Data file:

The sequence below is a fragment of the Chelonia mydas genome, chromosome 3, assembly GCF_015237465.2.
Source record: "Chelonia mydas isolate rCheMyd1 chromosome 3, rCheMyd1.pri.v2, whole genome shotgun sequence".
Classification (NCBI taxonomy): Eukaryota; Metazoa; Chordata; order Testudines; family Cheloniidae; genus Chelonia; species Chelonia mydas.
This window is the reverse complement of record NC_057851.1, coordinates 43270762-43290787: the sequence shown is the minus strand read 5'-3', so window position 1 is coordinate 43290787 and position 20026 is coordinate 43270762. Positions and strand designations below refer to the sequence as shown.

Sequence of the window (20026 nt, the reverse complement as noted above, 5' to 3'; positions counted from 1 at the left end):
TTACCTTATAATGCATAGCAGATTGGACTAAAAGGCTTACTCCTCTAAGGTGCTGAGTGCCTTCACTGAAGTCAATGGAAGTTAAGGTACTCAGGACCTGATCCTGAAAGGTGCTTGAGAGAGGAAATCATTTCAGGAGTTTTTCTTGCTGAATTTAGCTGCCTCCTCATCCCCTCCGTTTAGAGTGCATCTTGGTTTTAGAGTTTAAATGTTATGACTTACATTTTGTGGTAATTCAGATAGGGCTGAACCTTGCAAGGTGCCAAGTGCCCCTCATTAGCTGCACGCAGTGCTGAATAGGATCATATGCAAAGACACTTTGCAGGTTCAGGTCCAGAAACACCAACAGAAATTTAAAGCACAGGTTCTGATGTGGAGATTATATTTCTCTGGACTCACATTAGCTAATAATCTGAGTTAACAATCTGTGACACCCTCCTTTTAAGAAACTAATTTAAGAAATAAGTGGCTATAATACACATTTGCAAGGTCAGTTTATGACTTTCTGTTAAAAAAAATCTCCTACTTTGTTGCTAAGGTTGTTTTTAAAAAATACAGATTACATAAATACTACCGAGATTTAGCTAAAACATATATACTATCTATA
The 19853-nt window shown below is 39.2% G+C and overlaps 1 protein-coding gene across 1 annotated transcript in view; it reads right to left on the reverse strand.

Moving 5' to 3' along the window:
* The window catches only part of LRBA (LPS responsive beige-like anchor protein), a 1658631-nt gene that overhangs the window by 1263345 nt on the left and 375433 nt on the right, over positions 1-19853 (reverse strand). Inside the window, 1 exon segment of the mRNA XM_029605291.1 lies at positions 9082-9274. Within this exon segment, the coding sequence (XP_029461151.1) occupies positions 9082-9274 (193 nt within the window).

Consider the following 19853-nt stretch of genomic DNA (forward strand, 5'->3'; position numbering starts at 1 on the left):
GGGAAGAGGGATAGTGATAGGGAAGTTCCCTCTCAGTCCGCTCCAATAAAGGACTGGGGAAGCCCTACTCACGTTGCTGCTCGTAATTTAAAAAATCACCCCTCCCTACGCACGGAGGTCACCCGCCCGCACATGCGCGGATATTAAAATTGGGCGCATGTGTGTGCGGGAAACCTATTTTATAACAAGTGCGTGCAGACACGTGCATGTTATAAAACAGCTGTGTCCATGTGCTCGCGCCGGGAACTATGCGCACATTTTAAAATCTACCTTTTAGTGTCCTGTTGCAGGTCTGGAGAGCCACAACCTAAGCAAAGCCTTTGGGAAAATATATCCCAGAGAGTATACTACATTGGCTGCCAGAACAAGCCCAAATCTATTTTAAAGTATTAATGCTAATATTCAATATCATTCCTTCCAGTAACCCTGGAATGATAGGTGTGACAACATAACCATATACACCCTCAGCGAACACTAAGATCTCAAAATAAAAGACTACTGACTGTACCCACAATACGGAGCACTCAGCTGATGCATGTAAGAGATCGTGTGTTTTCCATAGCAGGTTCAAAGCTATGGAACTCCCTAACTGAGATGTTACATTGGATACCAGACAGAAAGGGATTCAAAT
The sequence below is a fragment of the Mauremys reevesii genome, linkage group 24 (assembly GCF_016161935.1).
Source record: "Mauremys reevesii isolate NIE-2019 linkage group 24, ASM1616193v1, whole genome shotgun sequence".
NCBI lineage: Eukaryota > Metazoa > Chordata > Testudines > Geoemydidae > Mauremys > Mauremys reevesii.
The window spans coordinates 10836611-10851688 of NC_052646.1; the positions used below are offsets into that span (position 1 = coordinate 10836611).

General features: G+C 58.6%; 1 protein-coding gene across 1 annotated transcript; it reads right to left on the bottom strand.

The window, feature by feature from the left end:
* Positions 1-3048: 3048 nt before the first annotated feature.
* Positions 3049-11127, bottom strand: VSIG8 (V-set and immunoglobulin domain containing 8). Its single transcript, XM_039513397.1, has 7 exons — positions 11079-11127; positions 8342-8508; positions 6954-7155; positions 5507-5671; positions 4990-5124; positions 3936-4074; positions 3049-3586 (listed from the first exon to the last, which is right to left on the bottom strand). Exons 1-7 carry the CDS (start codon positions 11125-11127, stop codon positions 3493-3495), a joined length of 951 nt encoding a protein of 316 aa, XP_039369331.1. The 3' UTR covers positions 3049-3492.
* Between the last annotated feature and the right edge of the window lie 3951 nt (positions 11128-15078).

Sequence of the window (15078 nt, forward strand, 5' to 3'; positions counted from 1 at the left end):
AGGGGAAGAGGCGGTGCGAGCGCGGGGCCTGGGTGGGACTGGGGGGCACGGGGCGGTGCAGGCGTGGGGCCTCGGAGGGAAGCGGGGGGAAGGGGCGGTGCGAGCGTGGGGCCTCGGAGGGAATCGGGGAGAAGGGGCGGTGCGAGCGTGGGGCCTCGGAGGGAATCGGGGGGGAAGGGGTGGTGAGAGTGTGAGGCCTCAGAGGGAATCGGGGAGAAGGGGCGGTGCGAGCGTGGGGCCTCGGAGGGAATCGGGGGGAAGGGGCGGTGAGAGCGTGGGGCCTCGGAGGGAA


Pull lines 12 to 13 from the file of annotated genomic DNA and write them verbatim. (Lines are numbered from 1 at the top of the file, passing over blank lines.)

The sequence below is a fragment of the Mauremys reevesii genome, linkage group 24 (assembly GCF_016161935.1).
Source record: "Mauremys reevesii isolate NIE-2019 linkage group 24, ASM1616193v1, whole genome shotgun sequence".